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Ludwig van Beethoven
Symphony No.3 in E Flat Major, Opus 55, Eroica
Columbia Symphony Orchestra
Bruno Walter, Conductor

Review By Phil Gold
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Symphony No.3 in E Flat Major, Opus 55, Eroica Ludwig van Beethoven

LP Number: Classic Records — Columbia MS 6036 


  Classic Records brings us this Eroica reissue on 200g Quiex Super Vinyl Profile. They have transferred the original three-track session master tapes directly to master lacquer on Bernie Grundman's all-tube cutting system. How does it sound? Much cleaner than the set of the complete Walter/CSO Beethoven cycle I bought in the late ‘70s, with abundant detail and a wide dynamic range, but still fairly rough with a good deal of table hiss, the occasional bad edit and the odd spurious noise. I've heard more refined sound from other late '50s material, but I'm grateful to Classic Records for their efforts to make the most of these 47-year-old tapes.

After listening to a few bars, the ear quickly adjusts to the vintage sound. While the instrumental colors may not be absolutely realistic, they are rich and varied, clearly differentiating the various voices. Instead of producing a massive wall of sound, Walter plays the sections of the orchestra off against each other, producing almost a chamber music effect. Each part becomes crystal clear in this complex and groundbreaking symphony. This approach does not reduce the scale or impact of the work. Rather, it serves to illuminate the score, to bring a startling clarity to the music and new understanding to the listener.

There is an integrity in this performance to match the more famous performances of Klemperer and Toscanini, and to wipe out all memory of Karajan. There is no vanity here, no display of burnished string tone, merely an extraordinary attention to the score and a complete understanding of it. I am amazed at Walter's ability to control the smallest details, to start and stop on a dime, to vary the sound pressure within a single note. There is a great deal more flexibility of pace than either Klemperer or Toscanini would allow, and yet his rubato is so well judged that it never draws attention to itself. Klemperer may offer a more powerful and measured approach, Toscanini crisper articulation and a more electrifying approach, but Walter offers power and electricity aplenty. In building to a crescendo Walter may increase the pace a touch, but it is his complete mastery of dynamics that does the heavy lifting. The orchestra responds brilliantly, and maintains its tone production and tight ensemble into the loudest passages, where you can still hear every part clearly.

My listening notes make interesting reading to me now. "You are there!," "every part is clear and necessary," "perfectly judged weight," "not the speed, but the pulse."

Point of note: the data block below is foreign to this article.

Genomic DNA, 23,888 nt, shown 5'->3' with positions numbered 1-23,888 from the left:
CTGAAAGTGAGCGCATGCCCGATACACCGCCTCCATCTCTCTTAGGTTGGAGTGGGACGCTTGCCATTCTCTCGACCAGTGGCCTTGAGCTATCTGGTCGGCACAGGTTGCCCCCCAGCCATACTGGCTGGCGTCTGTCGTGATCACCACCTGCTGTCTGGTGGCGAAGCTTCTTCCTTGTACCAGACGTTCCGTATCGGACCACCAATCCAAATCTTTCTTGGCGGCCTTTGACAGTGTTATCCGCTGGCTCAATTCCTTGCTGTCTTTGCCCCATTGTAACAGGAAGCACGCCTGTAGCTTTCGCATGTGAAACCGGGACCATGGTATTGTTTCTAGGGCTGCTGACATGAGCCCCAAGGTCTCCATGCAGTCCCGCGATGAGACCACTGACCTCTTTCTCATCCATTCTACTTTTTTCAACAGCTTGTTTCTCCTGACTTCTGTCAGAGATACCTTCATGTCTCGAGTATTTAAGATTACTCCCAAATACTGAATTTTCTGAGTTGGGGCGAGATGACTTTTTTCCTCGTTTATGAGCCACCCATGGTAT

It is hard to pick highlights of such a uniformly excellent performance, but the rough grinding of the basses at the start of the Funeral March is most moving, the low strings displaying incredible agility. In the third movement the lightness of touch is remarkable, the performance fast paced, energetic, with the thrust and parry of sword fighting. In the finale, the syncopated rhythms are delicious and the danse macabre is simply a joy.

What is this Columbia Symphony Orchestra, and why is Bruno Walter, already in his eighties, coming out of his retirement to record with them? The story goes that after he retired to California, Columbia executives approached him in 1957 to remake his mono recordings. The new stereo recording system would make the older recordings obsolete. Walter agreed on condition that he be allowed to choose his own musicians. The Columbia Symphony Orchestra was a relatively small orchestra of handpicked session musicians, some of whom rarely played orchestral music, and members of the Los Angeles Philharmonic. Imagine that — a conductor invited to select his own orchestra that no one else would ever conduct!

What would Beethoven have thought of all this? I think he would have been quite excited by Hollywood, and would have gladly written music for the big screen. In his own time he wrote a lot of music for the theatre, and he was always short of money. And he would have been so good at it! As to this recording — I doubt any performance in his own time could have touched it. I also believe he would have been well pleased with Walter's interpretation, just as in the early twentieth century, Gustav Mahler delighted in Walter's performances of his own newly minted symphonies.

This then is a truly wonderful performance. The greatness lies not in the perfection of the playing or the beauty of the sound, but in the realization of the composer's vision. Beethoven set out to change the world in this symphony, and Walter is with him all the way.






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